Agile Politics

There was one line in Aditya Chakrabortty’s column yesterday about Jeremy Corbyn’s ascent to the leadership of the Labour Party that got me thinking…

Moments before his final campaign rally last Thursday, I asked Corbyn how much of a work-in-progress his opposition would be. A lot, came the answer: everything hung on who would join his frontbench and what ideas they’d bring. Then he shrugged: “But life is a work in progress!”

I don’t have the power of prescience, so I’ve no idea what will happen in the next few years in British politics, but the idea of the political process being an open continuous work in progress, rather than absolutism, is an interesting one. If you look at our press, you’d assume that we as a population like things precisely black or white.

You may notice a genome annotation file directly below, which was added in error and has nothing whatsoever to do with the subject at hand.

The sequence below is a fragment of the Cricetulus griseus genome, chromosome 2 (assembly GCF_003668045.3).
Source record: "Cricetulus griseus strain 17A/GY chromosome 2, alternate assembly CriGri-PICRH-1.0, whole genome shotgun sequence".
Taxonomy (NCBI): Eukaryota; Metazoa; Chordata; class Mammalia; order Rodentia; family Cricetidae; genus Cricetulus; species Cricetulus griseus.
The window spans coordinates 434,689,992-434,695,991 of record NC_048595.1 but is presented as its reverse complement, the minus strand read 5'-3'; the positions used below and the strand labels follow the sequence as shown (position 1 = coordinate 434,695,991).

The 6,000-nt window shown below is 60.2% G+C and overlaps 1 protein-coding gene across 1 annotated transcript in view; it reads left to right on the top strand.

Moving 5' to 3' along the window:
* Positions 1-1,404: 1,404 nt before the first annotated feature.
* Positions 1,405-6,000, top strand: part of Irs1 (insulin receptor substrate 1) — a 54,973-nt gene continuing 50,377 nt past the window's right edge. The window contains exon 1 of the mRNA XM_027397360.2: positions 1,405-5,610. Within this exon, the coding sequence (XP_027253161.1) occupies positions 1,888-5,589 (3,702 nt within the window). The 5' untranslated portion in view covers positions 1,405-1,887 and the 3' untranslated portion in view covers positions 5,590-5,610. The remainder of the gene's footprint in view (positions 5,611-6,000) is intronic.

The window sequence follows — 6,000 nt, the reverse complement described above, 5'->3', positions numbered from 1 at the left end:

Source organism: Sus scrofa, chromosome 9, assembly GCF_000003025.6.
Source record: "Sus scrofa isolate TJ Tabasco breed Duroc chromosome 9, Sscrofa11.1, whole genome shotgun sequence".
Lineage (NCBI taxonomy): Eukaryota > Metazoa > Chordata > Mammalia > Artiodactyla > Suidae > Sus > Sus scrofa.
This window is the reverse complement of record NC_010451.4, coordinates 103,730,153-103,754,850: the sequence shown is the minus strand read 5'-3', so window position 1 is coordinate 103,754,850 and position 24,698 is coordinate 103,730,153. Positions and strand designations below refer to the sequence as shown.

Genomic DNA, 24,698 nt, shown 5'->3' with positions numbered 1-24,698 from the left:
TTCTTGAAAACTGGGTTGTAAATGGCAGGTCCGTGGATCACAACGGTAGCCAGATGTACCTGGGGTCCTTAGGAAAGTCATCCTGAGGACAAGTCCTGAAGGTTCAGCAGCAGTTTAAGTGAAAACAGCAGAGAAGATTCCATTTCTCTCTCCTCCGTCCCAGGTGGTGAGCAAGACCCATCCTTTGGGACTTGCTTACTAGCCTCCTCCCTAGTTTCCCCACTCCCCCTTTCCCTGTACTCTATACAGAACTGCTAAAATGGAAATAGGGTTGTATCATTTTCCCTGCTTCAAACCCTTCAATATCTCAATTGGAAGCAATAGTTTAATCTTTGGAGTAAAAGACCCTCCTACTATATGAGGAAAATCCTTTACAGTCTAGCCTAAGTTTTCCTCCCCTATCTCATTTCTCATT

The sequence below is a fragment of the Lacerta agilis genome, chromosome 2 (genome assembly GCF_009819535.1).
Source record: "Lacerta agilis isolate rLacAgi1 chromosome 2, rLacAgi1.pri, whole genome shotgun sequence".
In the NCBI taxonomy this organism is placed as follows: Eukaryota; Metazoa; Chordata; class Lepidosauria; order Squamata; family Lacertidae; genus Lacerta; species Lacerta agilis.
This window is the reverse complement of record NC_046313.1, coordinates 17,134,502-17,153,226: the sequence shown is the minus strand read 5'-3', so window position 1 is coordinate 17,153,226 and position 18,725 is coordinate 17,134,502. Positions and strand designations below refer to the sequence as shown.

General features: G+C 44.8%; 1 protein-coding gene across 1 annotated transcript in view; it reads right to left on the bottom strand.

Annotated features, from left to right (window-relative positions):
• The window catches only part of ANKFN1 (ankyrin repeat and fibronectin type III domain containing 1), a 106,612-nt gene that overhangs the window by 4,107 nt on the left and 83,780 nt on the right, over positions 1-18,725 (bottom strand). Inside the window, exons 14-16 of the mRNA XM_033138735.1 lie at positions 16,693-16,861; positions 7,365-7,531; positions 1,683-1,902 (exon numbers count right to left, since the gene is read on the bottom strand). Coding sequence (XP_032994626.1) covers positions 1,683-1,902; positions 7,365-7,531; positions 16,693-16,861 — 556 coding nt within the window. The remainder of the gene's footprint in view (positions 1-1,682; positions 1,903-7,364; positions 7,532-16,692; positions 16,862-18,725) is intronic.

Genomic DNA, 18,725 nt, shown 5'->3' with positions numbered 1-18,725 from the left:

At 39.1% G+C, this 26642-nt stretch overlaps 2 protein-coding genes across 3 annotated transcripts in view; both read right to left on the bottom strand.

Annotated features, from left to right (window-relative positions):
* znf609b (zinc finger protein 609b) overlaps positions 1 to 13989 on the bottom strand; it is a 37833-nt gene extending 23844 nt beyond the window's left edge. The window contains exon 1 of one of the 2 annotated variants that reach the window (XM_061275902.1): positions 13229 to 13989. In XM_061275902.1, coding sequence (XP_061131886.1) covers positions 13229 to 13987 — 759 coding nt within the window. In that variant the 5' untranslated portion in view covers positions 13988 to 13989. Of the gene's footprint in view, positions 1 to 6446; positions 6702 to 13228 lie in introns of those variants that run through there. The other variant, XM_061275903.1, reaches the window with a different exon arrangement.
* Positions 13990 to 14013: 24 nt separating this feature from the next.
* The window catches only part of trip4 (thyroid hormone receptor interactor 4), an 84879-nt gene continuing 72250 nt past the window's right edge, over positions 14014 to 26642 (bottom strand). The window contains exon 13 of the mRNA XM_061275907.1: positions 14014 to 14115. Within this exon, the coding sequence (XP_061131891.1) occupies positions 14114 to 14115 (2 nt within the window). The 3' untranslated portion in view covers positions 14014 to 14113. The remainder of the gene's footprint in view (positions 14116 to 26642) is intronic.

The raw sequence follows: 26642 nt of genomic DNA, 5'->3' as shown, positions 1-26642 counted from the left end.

But of course the world isn’t like that – it’s continuous shades of grey. And as a result politics has increasingly become an exercise in vacuous mission statements and values that are able to look vaguely concrete but in fact commit to nothing. When one of our major political parties has a core value of having strong values then you know that things have gone beyond a bit meta.

What would it take to move to a more agile approach to politics? Well, if the experience of agile in organisations is anything to go by, an awful lot of time. The challenge is that just about everything in the public system is geared around confrontation, not collaboration – from the press to the chamber to our voting system. And with all of that cultural legacy geared against a politics of agility and consensus, it will take a heck of a movement to deliver that change.

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